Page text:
700 PCIC leaders packed the parish hall of St. Pius X Catholic Church to secure commitments from candidates for federal, state and local office around an agenda that included immigration and food security at the federal level, and workforce development, education and healthcare at the state and local level.
Candidates that attended included Congressional Representative Ann Kirkpatrick (CD 2), Pima County Board of Supervisors’ Chair Richard Elias, and Tucson Mayor Jonathan Rothschild. Religious leaders in attendance included Catholic Monsignors Raul Trevizo and Tom Cahalane, Episcopal Rector Robert Hendrickson (St. Philip’s), Rabbi Tom Louchheim (Or Chadash), Lutheran Dean & JobPath Board Chair Steve Springer (Dove of Peace), and Methodist Pastor Sharon Ragland (St. Mark’s). Bruce Dusenberry, former Chamber of Commerce Chair and Board of JobPath, Flowing Wells School Superintendent David Baker, and Community Food Bank President Michael McDonald also participated.
Hundreds of PCIC leaders helped Get Out The Vote through election day, resulting in a 70.5% voter turnout rate in Pima County -- the highest in recent history.
Candidates who committed to the agenda won their elections, including one State House seat and one US Congressional seat (CD-2). The City Parks & Recreation Bond also passed.
'Accountability Session' Sunday a Chance to Evaluate Candidates, Arizona Daily Star
Forty members from St. John the Evangelist Church and the neighborhood attended a civic academy yesterday to learn about “public charge.” This new policy by the Trump Administration’s Department of Homeland Security would affect many legal immigrants who are applying for permanent residency (green cards) and penalize applicants if they or their families have received government support such as SNAP (food stamps), subsidized health care, and other support that the government has labeled a “public charge.”
As rumors of this new policy surfaced, immigrant churches and Pima County Interfaith started conducting research. The fear began a few months ago when the press began to talk again about this policy. Rumors and misinformation led many immigrants to renounce their citizen children’s benefits out of fear. Among those immigrants most affected by this proposal are low-income families, single mothers, and children with chronic illnesses.
At Sunday’s session, a single mother asked if she could lose her permanent residency if she continued to receive AHCCCS, Arizona’s version of Medicaid, for her infant baby. Fortunately, she received her visa through the VAWA program that so far is exempt from being a 'public charge.'
After the session, some attendees thanked the St. John team for making this presentation. They said they felt more relaxed now that they knew which programs would be counted as 'public charge.'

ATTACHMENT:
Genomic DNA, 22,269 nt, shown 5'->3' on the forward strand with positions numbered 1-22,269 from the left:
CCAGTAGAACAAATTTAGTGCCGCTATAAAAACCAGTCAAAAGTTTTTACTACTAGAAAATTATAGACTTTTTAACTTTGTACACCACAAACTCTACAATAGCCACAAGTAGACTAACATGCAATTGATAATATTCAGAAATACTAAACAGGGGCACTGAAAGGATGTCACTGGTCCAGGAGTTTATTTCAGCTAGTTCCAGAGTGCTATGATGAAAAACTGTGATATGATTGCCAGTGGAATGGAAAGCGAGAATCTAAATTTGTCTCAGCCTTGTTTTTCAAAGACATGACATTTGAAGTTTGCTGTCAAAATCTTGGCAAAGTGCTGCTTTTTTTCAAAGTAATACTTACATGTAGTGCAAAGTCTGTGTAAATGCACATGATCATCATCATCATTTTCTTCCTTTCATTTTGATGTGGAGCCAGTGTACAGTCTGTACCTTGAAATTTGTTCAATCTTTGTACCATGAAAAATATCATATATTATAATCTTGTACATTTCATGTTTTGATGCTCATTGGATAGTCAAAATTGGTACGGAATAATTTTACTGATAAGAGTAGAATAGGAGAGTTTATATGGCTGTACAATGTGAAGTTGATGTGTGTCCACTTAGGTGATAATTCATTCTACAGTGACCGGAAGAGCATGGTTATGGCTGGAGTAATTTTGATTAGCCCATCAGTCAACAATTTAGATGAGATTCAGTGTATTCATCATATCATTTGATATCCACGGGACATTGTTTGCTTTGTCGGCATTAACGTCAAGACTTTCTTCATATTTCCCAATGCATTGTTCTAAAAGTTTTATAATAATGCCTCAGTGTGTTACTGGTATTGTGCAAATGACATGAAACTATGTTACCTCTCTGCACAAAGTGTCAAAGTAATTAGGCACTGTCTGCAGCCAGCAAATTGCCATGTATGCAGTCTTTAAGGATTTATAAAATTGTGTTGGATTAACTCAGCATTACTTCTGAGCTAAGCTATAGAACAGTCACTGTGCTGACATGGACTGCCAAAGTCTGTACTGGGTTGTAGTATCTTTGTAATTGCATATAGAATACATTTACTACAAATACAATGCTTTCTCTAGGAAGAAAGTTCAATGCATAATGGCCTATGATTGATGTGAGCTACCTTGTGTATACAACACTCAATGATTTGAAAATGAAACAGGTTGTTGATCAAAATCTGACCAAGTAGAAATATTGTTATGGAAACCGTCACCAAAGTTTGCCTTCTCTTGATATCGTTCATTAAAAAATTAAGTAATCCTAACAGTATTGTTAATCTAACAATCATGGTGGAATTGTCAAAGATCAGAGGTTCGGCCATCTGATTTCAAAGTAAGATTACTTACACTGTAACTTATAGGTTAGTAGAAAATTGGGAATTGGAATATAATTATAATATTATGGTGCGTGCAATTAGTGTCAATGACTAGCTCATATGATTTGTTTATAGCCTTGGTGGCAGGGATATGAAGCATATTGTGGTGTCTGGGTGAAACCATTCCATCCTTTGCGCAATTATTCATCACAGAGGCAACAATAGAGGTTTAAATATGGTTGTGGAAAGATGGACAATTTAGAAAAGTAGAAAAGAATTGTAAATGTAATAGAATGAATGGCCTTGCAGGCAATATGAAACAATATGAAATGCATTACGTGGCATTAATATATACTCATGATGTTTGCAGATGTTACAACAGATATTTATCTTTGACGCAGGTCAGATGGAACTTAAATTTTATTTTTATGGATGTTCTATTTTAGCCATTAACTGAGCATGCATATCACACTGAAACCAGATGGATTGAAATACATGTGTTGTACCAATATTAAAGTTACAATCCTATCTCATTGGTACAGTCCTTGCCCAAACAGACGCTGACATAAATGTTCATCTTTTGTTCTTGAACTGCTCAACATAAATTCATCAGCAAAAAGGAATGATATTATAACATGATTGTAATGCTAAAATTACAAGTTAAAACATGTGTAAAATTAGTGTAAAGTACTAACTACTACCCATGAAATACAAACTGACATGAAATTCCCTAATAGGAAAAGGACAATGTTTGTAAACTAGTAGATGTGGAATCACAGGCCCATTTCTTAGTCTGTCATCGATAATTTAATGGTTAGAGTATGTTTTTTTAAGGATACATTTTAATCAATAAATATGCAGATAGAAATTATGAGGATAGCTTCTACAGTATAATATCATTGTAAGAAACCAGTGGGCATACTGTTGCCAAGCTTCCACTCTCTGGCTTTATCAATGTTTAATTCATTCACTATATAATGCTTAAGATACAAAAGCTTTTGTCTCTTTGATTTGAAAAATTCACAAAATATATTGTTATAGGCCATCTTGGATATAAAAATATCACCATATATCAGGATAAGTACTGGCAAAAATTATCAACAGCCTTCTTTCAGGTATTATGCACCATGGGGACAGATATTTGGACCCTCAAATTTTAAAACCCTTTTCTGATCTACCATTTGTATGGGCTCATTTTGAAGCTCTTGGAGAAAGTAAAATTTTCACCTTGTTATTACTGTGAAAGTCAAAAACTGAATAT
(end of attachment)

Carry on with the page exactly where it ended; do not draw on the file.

A young mother said, "I'm going to register for citizenship classes and I'm going to apply to become a citizen. I'm afraid this administration will find another way to revoke my residency and separate me from my family."
On school days, the children from St. John's School plan to use the park. After school, Pueblo High School and neighborhood skaters are expected to take over. In the evening, seniors and everyone else hope to walk and play in its environs. Lights won't go out until 10:00pm, when a neighbor will lock the gate and new bathrooms.Read more
125 Pima County Interfaith resident leaders of Ward 3 Tucson assembled and secured commitments from primary candidates Felicia Chew, Paul Durham and Tom Tronsdal. The session was organized by Pima County Interfaith Civic Education Organization, Southern Arizona Interfaith (SAI) and Literacy Connects. All three candidates pledged to support keeping Tucson an Immigrant Welcoming city, to support PCI efforts to fight SPICE and other drugs in Ward 3, and to meet with the organizations if elected.Read more
Initially convened by Catholic Bishop Gerald Kicanas, with support from Southern Arizona Interfaith and Pima County Interfaith Civic Education Organization, clergy from Jewish, Muslim, Christian and Sikh backgrounds participated in the preparation of the joint statement. 105 religious leaders from 57 congregations ultimately signed on.Read more
Former students like Patty Popp credit JobPath for helping them bridge the gap between minimum wage work and a living wage career. After training for an associate's degree in radiologic technology, she kept on advancing to her current position as Director of Clinical Operations at Radiology Limited. Her story can be read in the first article below.Read more
PCIC leaders soon followed up with a civic academy for 40 pastors of 8 denominations, in addition to twenty more scheduled at individual congregations, libraries and community centers. The intent of the civic academies is to educate voters about the potential community benefit of the seven proposed bonds, as well as the costs. This is part of a long running campaign to expand workforce development opportunities offered by JobPath.Read more
Monsignor RaÃºl Trevizo, Pastor of St. John the Evangelist and Vicar General of the Catholic Diocese of Tucson, Rev. Sharon Ragland, Senior Pastor of St. Mark's Methodist UMC, Fr. Tom Tureman, S.D.S., Pastor of Most Holy Trinity Catholic, Rev. Delle McCormick, Senior Pastor of Rincon Congregational UCC, and Deaconess Marjie Hrabe, President of the PCICEO Board spoke at the signing ceremony. Rev. Ragland spoke of the importance of Pima to her daughter's success, and Msgr. Trevizo recalled teaching classes at PCC as one of his first jobs after college. All the speakers stressed the importance of students being supported, engaged and successful.Read more
Randy Mayer, the pastor of Good Shepherd UCC, argued that this bond was an opportunity to leave the County in better shape than they found it. He also pledged the support of PCIC and Southern Arizona Interfaith to help pass the propositions this November -- the final step towards victory.